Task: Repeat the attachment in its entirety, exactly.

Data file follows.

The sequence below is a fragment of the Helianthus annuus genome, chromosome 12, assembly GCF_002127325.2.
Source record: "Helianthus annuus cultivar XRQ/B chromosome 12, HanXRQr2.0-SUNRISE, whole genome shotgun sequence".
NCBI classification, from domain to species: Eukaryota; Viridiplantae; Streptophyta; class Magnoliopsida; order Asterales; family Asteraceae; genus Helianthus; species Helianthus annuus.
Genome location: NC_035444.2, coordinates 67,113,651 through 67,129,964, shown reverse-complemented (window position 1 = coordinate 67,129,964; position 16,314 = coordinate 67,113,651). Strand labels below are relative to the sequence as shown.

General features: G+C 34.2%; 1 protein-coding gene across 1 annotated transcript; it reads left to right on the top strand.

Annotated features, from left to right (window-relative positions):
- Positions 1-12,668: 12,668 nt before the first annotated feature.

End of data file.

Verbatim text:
The sequence below is a fragment of the Helianthus annuus genome, chromosome 12, assembly GCF_002127325.2.
Source record: "Helianthus annuus cultivar XRQ/B chromosome 12, HanXRQr2.0-SUNRISE, whole genome shotgun sequence".
NCBI classification, from domain to species: Eukaryota; Viridiplantae; Streptophyta; class Magnoliopsida; order Asterales; family Asteraceae; genus Helianthus; species Helianthus annuus.
Genome location: NC_035444.2, coordinates 67,113,651 through 67,129,964, shown reverse-complemented (window position 1 = coordinate 67,129,964; position 16,314 = coordinate 67,113,651). Strand labels below are relative to the sequence as shown.

General features: G+C 34.2%; 1 protein-coding gene across 1 annotated transcript; it reads left to right on the top strand.

Annotated features, from left to right (window-relative positions):
- Positions 1-12,668: 12,668 nt before the first annotated feature.